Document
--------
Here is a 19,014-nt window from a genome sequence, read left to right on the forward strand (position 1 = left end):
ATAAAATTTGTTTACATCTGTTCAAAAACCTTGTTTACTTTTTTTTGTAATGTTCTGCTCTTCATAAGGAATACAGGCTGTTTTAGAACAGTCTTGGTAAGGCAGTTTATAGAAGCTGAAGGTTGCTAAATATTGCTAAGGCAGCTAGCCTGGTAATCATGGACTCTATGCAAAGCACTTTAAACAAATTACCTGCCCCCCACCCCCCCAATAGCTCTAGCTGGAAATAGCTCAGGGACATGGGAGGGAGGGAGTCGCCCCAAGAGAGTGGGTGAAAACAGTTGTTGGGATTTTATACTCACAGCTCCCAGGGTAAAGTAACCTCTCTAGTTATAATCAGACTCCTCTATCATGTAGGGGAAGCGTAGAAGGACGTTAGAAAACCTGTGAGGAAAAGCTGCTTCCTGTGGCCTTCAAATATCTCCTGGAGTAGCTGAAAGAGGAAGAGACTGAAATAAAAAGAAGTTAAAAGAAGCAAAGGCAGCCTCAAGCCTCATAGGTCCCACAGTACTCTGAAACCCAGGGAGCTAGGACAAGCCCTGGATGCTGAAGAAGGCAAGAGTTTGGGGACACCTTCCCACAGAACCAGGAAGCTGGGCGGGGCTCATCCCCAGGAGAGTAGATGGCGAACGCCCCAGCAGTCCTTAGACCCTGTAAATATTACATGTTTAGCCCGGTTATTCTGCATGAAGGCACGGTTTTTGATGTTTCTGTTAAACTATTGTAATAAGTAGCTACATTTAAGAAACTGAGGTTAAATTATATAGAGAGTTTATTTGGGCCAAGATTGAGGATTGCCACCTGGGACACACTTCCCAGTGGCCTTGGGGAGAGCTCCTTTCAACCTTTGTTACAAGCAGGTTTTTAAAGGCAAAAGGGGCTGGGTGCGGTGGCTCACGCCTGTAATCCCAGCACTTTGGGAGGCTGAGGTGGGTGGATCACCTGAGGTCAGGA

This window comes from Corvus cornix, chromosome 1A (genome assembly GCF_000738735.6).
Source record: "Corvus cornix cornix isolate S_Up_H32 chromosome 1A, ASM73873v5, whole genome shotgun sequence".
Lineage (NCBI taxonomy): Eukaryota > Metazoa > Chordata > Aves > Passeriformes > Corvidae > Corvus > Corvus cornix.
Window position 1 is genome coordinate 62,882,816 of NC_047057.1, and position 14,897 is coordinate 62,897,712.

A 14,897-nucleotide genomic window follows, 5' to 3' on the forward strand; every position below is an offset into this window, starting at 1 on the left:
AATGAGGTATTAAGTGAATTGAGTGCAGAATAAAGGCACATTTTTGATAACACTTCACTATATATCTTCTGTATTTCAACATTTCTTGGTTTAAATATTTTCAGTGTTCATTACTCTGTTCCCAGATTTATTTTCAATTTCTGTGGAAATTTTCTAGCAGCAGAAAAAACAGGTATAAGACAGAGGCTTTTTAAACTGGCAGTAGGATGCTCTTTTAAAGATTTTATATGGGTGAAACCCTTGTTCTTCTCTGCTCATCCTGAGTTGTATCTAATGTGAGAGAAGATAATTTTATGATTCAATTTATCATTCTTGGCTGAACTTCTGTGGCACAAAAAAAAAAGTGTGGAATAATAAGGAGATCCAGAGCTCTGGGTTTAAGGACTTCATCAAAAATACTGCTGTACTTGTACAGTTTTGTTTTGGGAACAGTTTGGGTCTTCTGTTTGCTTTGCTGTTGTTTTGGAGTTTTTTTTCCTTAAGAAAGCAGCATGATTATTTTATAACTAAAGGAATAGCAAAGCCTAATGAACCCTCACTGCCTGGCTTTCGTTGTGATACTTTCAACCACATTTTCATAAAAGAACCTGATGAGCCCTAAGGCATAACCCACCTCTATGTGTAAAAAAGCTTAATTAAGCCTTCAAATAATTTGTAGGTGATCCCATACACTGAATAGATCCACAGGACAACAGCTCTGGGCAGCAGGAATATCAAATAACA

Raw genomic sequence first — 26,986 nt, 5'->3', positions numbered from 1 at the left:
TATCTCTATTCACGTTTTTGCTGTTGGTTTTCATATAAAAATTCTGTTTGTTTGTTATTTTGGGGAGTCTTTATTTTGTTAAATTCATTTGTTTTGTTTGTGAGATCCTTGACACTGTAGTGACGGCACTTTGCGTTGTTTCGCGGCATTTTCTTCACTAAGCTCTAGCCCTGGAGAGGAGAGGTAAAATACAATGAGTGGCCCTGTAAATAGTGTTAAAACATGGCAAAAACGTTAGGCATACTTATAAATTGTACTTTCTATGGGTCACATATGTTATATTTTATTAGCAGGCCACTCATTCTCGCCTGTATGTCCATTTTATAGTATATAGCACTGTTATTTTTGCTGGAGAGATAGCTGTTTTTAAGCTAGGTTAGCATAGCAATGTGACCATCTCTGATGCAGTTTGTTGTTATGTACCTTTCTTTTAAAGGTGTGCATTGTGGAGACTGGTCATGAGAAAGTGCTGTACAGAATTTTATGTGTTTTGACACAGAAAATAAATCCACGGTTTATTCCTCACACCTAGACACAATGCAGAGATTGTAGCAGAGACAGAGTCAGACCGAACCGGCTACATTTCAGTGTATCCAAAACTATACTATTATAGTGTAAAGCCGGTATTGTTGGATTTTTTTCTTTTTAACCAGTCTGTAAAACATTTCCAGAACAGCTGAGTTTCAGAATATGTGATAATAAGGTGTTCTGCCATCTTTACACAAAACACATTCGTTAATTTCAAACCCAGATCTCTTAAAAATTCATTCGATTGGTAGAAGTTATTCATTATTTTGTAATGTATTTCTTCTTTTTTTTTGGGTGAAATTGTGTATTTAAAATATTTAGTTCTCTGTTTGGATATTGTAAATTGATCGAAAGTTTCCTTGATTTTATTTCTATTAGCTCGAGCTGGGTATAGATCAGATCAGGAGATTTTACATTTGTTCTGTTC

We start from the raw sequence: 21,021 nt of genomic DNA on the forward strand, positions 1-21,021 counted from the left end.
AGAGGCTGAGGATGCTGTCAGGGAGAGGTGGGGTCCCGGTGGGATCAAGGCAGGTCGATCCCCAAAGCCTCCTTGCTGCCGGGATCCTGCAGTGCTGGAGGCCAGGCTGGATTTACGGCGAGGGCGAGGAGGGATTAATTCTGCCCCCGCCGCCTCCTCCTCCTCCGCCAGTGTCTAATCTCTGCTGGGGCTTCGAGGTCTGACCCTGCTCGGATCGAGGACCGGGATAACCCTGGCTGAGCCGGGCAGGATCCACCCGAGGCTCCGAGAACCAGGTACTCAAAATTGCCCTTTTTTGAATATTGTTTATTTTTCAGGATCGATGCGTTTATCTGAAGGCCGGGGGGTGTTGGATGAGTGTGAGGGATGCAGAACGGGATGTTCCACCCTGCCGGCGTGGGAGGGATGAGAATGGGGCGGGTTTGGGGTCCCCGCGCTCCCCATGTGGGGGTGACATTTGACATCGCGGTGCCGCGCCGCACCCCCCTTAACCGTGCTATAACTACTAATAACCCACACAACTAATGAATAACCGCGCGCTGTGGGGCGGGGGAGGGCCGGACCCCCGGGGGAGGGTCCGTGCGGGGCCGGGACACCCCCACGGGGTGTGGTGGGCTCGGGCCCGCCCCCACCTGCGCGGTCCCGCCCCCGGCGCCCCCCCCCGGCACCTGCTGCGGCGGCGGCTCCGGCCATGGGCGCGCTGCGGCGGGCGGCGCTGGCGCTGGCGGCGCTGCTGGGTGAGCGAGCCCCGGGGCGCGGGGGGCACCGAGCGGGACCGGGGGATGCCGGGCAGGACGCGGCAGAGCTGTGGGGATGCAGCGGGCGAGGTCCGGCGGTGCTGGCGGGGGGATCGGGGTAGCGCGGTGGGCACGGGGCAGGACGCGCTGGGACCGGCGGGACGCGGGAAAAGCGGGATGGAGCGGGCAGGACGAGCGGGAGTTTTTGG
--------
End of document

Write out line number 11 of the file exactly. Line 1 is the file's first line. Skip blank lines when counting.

We start from the raw sequence: 21,021 nt of genomic DNA on the forward strand, positions 1-21,021 counted from the left end.